Latest official figures indicate that around 7 per cent, or 300,000 people, in the Republic are living on low incomes and deprived of basic necessities. The highest risk groups are the ill, disabled and members of lone-parent households.

Figures for poverty and social exclusion suggest that the gap between rich and poor is wider in the North compared with the Republic.

The publication coincides with the launch of the final report of the World Health Organisation's Commission on Social Determinants of Health.

This group brings together leading experts to provide evidence on policies that improve health by addressing the social conditions in which people live and work, as well as collaborating with countries to support policy changes and help to monitor results.

Health inequality: case study

EILEEN* LIVES a short distance from Dublin's city centre, but it sometimes feels a million miles away from a health service that could transform her family's life.

She lives with her disabled 27-year-old daughter in a local authority house in the Fettercairn area of Tallaght. They don't have a car, so getting her daughter in her wheelchair to the doctor's surgery is an ordeal.

Eileen isn't entitled to a carer's allowance or respite grant, because she works part-time as a kitchen hand while her daughter is in the workshop.

They could do with a personal assistant or some respite, but they can't afford one privately.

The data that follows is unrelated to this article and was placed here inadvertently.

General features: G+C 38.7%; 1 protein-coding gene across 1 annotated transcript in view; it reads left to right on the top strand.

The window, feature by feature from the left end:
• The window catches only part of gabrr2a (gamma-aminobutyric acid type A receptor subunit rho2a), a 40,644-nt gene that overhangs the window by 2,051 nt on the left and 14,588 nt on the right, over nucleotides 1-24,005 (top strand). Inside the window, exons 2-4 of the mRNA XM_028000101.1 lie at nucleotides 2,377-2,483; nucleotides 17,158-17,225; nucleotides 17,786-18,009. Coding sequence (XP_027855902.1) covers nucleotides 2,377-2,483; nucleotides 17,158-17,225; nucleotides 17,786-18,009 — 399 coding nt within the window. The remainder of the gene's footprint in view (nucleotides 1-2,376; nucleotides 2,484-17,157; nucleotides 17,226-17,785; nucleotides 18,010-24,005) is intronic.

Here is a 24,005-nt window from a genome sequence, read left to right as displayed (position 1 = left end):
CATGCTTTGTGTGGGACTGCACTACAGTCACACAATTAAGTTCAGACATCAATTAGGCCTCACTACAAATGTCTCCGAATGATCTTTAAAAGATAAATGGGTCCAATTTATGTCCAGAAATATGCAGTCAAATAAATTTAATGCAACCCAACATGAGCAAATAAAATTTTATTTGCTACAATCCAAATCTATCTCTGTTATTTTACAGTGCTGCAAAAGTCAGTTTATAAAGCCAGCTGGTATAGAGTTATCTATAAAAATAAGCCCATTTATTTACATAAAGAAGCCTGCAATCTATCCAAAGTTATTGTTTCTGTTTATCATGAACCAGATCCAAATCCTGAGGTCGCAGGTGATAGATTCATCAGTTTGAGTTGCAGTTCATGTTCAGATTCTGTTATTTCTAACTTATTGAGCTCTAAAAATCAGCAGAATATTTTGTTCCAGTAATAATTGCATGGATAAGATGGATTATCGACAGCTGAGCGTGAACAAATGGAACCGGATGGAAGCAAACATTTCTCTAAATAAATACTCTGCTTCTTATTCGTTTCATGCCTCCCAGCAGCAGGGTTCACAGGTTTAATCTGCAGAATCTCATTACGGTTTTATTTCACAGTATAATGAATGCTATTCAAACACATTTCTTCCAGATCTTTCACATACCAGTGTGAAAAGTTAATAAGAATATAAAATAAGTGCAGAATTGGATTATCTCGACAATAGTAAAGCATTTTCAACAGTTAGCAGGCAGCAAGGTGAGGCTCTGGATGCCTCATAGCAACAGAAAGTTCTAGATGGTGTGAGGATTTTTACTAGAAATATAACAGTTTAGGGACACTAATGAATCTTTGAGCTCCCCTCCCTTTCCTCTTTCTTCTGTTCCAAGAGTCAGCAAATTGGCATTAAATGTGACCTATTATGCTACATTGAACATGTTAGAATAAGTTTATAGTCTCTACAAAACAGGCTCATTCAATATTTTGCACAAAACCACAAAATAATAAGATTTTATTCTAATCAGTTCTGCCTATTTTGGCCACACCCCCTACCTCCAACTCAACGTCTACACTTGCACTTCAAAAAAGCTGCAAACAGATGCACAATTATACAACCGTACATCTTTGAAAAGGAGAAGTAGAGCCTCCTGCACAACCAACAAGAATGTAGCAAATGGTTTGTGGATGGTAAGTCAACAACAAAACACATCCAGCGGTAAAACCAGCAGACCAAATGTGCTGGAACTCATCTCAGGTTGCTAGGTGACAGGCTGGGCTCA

"You feel like you have to fight for everything," she says.

"My daughter's life could be so much different if there was more support available. As it is, she's confined to the house most of the time and doesn't go out much. She loves going to the pictures or going out with friends, but a lot of the time it's just not possible."

One of the most unfair aspects of living on the wrong side of the health inequality divide, she says, is how the welfare system traps families in their circumstances.

"Because I'm working, the only thing she's entitled to is a clothing grant; there is no carer's or respite allowance."

They have had some improvements in recent years: a housing grant helped to pay for modifications to the house for her daughter. Also, she's been told her daughter qualifies for a personal assistant, although they have no guarantee she'll get one.

"We're not the only ones in this situation," Eileen says.

"But when you don't have the money to get services privately, you have no choice but to rely on the public service."

* Eileen's name has been changed, at her request.

Health inequalities: the figures

42The average age of homeless people who died prematurely on the streets in 2006

5,400The estimated number of premature deaths each year as a result of health inequalities

47%The proportion of poorer people who have a chronic illness, compared to 23 per cent in the general population

300,000The number of people in the Republic who are living in consistent poverty and deprived of basic necessities

200%The difference in age-related death rates between the lowest social and highest classes

Source: Tackling Health Inequalities - An All-Ireland Approach to Social Determinants, by the Institute of Public Health and the Combat Poverty Agency